Clark Takes on Transforming Landmark into D.C. Museum

Wed November 20, 2002 - Northeast Edition

Located across the street from the new Washington, D.C. Convention Center, the historic 60,000 sq. ft. (5,574 sq m) Carnegie Library building will be transformed into the City Museum, the only museum dedicated to telling the story of the District of Columbia. The Clark Construction Group Inc. is serving as general contractor on the $11.5-million restoration project led by the Historical Society of Washington, D.C.

“Plans for a museum that is by, for, and about the people of Washington, D.C., have been in the works for years. Now, more than ever, we discover how important it is for us to celebrate who and what we are,” said Barbara Franco, president and CEO of the Historical Society.

Before opening to the public in spring 2003, the landmark will undergo a complete renovation. With its Beaux Arts design, the Carnegie Library building is a three-floor symmetrical structure with three mezzanine levels offering 14,000 sq. ft. (1,300 sq m) of exhibit space. The public spaces are on the three main levels with mezzanines used for administrative offices and library and collections storage. The K Street entrance of the building will be re-opened, allowing visitors to enter from both the north and south sides.

The City Museum has adopted the 21st century model of a decentralized museum. In addition to the traditional role of preserving collections and offering exhibits and educational programs, the museum will link visitors to neighborhoods and regional sites called gateways. Visitors can experience a network of historic sites in off-the-Mall communities such as Chinatown, Adams Morgan, Shaw and Anacostia. The facility encourages visitors to see the city itself as a museum.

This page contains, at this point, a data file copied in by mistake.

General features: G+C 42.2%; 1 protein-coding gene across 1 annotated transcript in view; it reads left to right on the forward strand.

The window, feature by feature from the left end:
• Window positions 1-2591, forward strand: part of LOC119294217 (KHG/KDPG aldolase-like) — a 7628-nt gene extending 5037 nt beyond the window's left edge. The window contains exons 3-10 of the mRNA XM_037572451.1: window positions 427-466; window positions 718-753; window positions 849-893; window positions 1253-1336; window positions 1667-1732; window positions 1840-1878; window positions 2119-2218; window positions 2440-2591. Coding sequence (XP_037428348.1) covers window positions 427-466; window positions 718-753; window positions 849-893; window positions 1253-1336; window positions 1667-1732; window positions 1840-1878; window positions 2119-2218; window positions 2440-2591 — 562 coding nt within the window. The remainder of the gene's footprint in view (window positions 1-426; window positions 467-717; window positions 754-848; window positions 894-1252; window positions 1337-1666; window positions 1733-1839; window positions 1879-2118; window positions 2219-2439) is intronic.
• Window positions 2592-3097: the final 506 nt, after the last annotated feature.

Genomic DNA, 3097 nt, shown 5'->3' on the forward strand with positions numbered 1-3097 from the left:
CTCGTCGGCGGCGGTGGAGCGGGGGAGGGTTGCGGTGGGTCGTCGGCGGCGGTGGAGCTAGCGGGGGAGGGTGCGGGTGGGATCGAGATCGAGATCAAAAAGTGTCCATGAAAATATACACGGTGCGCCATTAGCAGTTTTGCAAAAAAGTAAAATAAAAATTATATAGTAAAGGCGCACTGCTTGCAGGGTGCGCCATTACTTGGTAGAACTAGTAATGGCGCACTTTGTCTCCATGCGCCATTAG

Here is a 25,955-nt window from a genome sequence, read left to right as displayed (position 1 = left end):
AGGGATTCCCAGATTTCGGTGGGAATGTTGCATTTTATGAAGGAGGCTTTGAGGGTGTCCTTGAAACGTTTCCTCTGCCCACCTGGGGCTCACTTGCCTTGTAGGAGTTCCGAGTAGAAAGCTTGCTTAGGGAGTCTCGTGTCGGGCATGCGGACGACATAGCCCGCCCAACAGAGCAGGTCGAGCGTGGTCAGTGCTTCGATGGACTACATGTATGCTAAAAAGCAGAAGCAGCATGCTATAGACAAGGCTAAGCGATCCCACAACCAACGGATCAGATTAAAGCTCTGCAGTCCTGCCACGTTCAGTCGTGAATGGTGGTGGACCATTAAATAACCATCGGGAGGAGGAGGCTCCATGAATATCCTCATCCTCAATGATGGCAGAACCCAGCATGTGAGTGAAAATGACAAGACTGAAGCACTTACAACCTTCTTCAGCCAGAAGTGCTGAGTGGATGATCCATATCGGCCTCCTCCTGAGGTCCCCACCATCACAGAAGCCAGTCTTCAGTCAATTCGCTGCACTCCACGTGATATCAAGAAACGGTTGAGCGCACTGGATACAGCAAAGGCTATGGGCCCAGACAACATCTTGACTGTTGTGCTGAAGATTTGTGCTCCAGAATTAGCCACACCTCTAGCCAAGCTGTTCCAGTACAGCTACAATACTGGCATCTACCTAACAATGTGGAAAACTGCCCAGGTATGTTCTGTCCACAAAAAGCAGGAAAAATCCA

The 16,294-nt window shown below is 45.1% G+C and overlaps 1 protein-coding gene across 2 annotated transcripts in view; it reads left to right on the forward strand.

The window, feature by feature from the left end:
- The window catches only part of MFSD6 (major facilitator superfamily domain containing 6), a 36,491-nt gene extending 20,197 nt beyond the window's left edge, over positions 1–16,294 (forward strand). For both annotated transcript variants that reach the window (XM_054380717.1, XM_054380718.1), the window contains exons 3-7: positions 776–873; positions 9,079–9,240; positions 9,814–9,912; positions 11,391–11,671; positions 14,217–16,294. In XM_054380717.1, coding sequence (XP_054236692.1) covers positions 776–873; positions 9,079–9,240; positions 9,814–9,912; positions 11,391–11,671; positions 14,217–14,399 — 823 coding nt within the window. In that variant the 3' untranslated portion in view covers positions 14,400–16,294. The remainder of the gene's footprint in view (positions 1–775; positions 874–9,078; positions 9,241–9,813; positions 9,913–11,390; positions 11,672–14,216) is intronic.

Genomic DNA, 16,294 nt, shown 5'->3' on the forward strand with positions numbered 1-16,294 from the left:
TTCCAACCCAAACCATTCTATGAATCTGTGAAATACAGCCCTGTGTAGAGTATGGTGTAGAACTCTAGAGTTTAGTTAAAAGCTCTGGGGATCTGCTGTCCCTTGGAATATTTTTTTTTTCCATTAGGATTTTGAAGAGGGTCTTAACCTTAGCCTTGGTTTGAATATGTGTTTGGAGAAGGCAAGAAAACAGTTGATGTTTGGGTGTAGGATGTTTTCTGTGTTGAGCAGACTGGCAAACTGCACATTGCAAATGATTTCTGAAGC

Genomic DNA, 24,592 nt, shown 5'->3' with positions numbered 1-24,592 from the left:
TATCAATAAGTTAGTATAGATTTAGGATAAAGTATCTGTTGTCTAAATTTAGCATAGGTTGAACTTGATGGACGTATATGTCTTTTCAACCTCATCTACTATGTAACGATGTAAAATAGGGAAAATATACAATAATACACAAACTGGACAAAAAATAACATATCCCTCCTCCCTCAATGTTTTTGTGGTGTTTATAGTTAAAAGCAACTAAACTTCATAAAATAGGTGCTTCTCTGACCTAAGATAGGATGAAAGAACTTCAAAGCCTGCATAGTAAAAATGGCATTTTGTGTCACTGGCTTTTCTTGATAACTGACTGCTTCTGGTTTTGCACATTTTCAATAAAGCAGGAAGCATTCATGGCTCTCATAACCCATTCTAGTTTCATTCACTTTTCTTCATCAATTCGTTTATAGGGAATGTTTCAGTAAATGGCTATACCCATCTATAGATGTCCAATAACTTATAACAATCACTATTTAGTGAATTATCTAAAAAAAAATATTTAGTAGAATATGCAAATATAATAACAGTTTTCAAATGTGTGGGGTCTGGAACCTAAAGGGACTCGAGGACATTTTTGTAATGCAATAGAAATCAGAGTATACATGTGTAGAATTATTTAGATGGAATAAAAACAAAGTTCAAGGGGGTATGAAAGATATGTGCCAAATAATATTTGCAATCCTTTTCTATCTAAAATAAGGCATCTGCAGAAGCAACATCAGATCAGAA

The museum’s design team includes the architectural firms Devrouax & Purnell of Washington, D.C., and RKK&G Museum and Cultural Facilities Consultants, of New York. GSM Design, of Montreal, is designing the exhibits and Lee & Liu Associates, of Washington, D.C., is serving as the landscape architect.

The Carnegie Library building holds a special place for Washingtonians. It is one of the few public spaces in the District of Columbia that was never racially segregated. In 1999, Mayor Anthony Williams presented the Historical Society with a 99-year lease for the Carnegie Library at the rate of one dollar per year.

The Clark Construction Group Inc. is headquartered in Bethesda, MD.